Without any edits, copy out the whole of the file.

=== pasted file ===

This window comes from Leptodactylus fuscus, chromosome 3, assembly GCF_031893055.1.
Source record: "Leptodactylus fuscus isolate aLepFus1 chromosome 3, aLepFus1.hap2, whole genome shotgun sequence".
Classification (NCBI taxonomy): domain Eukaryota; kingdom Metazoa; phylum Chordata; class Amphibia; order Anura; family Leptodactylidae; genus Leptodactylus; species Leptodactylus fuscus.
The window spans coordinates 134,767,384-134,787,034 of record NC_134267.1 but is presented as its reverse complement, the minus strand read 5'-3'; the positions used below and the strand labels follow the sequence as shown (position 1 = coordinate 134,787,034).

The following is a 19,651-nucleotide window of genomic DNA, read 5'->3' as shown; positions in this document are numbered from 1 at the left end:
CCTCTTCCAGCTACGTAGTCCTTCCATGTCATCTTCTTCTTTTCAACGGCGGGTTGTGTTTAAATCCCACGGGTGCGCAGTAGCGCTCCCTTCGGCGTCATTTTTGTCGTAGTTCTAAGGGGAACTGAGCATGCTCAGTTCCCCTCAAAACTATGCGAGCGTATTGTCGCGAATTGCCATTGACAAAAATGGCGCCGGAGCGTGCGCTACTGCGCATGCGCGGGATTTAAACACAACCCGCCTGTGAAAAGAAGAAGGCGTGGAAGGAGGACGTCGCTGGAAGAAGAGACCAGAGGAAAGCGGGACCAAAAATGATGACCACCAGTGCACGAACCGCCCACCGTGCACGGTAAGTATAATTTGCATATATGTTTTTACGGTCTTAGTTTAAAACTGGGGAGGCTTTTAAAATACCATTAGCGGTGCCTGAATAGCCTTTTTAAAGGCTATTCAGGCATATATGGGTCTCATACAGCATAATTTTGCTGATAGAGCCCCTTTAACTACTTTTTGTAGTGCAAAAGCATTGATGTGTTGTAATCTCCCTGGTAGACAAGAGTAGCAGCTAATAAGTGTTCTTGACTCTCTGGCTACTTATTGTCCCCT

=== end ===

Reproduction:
This window comes from Leptodactylus fuscus, chromosome 3, assembly GCF_031893055.1.
Source record: "Leptodactylus fuscus isolate aLepFus1 chromosome 3, aLepFus1.hap2, whole genome shotgun sequence".
Classification (NCBI taxonomy): domain Eukaryota; kingdom Metazoa; phylum Chordata; class Amphibia; order Anura; family Leptodactylidae; genus Leptodactylus; species Leptodactylus fuscus.
The window spans coordinates 134,767,384-134,787,034 of record NC_134267.1 but is presented as its reverse complement, the minus strand read 5'-3'; the positions used below and the strand labels follow the sequence as shown (position 1 = coordinate 134,787,034).

The following is a 19,651-nucleotide window of genomic DNA, read 5'->3' as shown; positions in this document are numbered from 1 at the left end:
CCTCTTCCAGCTACGTAGTCCTTCCATGTCATCTTCTTCTTTTCAACGGCGGGTTGTGTTTAAATCCCACGGGTGCGCAGTAGCGCTCCCTTCGGCGTCATTTTTGTCGTAGTTCTAAGGGGAACTGAGCATGCTCAGTTCCCCTCAAAACTATGCGAGCGTATTGTCGCGAATTGCCATTGACAAAAATGGCGCCGGAGCGTGCGCTACTGCGCATGCGCGGGATTTAAACACAACCCGCCTGTGAAAAGAAGAAGGCGTGGAAGGAGGACGTCGCTGGAAGAAGAGACCAGAGGAAAGCGGGACCAAAAATGATGACCACCAGTGCACGAACCGCCCACCGTGCACGGTAAGTATAATTTGCATATATGTTTTTACGGTCTTAGTTTAAAACTGGGGAGGCTTTTAAAATACCATTAGCGGTGCCTGAATAGCCTTTTTAAAGGCTATTCAGGCATATATGGGTCTCATACAGCATAATTTTGCTGATAGAGCCCCTTTAACTACTTTTTGTAGTGCAAAAGCATTGATGTGTTGTAATCTCCCTGGTAGACAAGAGTAGCAGCTAATAAGTGTTCTTGACTCTCTGGCTACTTATTGTCCCCT